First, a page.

Thursday, October 21, 2004

The strange case of John Martinkus

Good news stories from Iraq are probably thinner than ever on the ground at the moment. Which makes the twisted polarities of the John Martinkus story all the more intriguing. The freelance/SBS journo’s kidnapping by terrorists, brief detention, and release using only his own negotiation skills should have been a straightforward, cheering piece of Good News.

Why it wasn’t rests in part with Martinkus himself. While I can’t pretend to be able to put myself fully in his shoes, being interviewed at Sydney airport when just off a flight from the Mid-East that he had commenced the day after his release, his reported comments were bound to come across as crass at best, and as terrorist propaganda at worst:

These guys, they're not stupid. They are fighting a war but they are not savages - they're not actually killing people willy-nilly. There was no reason for them to kill me. There was a reason to kill (British hostage Kenneth) Bigley, there was a reason to kill the (two) Americans (kidnapped with Bigley). There was not a reason to kill me.

Err, I can think of plenty of reasons for Islamofascists to kill you, John. (Just to name one: you probably (and certainly I hope you do) support non-discrimination against gays – what are the odds then, that you played the 'I’m So-o-o On Your Side, Guys, That One of My Network’s Most Senior Newsreaders Is A Poofter get out of jail free card'? No? Thought not).

In reality, Martinkus was presumably released through a large measure of luck (as Time magazine journalist Michael Ware correctly sees it), plus a bit of what I would call playing the GenX card (Martinkus is 35, and his captors were presumably around the same age). Playing the GenX card would go like this: no pleading, grovelling tears, etc; no mention of spouses/children (especially if one has them); and the copious use of black humour. Also crucial here is Martinkus’ status as an Australian gentile (AFAIK); my strong feeling is that neither “luck” nor playing the GenX card would have saved his life had he been of British or American nationality (because these countries supply the majority of “front of house” troops in Iraq, while all Australian troops are “back of house”), or had he been Jewish, of any nationality.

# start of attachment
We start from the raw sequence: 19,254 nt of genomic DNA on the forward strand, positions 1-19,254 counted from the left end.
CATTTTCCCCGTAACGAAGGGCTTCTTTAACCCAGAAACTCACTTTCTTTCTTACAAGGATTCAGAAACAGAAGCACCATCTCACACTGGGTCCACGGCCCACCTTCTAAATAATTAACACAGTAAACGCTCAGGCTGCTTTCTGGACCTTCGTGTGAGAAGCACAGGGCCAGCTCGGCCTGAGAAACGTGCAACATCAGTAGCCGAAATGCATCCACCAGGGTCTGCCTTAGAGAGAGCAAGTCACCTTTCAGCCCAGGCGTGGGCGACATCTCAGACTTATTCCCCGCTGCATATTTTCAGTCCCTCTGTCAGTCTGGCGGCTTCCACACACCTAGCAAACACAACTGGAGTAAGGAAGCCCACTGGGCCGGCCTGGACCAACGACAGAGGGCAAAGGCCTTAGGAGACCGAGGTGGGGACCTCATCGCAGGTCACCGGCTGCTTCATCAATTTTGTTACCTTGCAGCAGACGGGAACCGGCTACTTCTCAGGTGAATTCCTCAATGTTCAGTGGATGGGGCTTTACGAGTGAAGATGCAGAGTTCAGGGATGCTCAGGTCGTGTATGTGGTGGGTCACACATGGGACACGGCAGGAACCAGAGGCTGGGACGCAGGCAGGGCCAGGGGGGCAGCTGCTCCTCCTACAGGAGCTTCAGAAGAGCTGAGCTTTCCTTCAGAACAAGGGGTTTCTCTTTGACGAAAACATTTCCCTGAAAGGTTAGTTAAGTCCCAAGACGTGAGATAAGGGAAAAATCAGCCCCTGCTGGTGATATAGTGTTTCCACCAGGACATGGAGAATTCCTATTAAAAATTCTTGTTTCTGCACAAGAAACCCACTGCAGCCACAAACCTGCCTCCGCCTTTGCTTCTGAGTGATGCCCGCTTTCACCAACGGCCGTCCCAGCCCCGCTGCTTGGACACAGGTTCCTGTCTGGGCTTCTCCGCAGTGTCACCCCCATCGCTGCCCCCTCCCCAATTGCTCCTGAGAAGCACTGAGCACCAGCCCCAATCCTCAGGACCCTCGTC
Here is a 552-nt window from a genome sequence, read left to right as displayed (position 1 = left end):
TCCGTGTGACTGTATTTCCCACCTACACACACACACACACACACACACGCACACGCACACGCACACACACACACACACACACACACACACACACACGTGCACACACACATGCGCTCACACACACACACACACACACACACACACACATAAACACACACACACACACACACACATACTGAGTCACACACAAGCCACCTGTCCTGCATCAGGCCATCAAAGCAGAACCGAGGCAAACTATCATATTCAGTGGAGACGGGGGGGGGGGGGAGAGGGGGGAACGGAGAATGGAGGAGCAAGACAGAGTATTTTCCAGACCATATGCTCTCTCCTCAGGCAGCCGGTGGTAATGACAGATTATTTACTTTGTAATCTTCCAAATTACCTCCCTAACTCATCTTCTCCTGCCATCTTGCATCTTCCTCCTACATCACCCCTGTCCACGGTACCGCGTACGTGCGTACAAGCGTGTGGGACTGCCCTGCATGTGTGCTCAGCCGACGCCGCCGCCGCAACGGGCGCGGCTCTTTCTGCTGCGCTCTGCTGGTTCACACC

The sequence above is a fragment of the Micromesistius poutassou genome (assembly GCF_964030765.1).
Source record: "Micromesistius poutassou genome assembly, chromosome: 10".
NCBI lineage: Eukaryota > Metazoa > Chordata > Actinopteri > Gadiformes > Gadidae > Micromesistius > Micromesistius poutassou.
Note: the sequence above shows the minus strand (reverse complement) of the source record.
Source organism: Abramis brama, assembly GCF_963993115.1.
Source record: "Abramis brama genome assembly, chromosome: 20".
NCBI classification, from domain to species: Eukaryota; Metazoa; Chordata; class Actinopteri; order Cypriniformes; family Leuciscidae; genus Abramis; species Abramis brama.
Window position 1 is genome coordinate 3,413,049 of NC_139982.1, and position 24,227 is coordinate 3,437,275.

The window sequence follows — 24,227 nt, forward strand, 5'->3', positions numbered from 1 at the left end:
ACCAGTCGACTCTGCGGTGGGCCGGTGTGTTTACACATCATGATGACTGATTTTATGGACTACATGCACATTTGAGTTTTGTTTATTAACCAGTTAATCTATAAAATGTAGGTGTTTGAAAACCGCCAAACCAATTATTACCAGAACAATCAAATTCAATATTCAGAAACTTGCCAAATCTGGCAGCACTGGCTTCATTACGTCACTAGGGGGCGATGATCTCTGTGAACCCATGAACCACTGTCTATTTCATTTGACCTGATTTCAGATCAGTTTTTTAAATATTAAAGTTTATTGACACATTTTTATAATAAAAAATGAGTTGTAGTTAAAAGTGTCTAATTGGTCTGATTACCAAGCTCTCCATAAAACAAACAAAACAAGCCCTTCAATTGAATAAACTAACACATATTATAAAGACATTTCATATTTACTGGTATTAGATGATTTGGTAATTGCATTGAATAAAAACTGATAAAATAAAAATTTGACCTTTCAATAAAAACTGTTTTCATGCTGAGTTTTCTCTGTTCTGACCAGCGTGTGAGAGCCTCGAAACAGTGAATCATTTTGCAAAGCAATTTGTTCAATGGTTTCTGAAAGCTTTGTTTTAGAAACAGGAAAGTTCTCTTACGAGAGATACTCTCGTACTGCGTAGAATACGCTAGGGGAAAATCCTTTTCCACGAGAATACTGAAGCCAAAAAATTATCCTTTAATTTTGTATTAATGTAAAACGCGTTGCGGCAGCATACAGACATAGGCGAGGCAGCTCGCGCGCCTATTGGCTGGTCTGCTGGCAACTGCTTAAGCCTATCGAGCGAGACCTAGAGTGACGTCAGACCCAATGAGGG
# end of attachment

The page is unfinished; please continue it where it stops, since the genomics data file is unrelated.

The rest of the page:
Largely, I’m prepared to explain away Martinkus’ callous comments as a unfortunate cocktail; a combination of post-traumatic shock-meets-euphoria and jet-lag. If I were a relative of a murdered hostage though, I doubt I’d so forgiving. And arguably even more put upon by Martinkus are the families of the hundreds of unemployed Iraqi men who have been murdered while queuing for jobs to assist in Iraq’s occupation/reconstruction (take your pick). If Martinkus seriously believes that there is more “reason” to kill a just-wants-to-eat Iraqi ditchdigger than a Western journalist, then I suggest he does Iraq’s unemployed masses a small favour by heading back to Baghdad and picking up a shovel instead of a mic.

Finally, there is the terrorist propaganda value of Martinkus’ release, and especially his subsequent comments. It would be easy to overplay this, and but for one thing I would have not even mentioned it myself. The difference-making “thing” looms so large, in fact, that it happens to be the elephant in the china shop otherwise known as Foreign Minister Alexander Downer. To say the least, the perennially ill-advised Downer’s attempts – while Martinkus was in transit back to Australia – to paint him as Just a Very Naughty Boy show up the government PR machine as something simultaneously Orwellian and yet creakingly inept. By attempting to neutralise Martinkus’ story with counter-propaganda, the government has ended up having to do what no hostage – at least of GenXers captors – should ever attempt. That is to say, pleading for a way out, thinly-veiled as disingenuous humbug:

But a spokesman for Mr Downer said the minister was simply expressing concern over how dangerous it was to go into certain areas of Baghdad.

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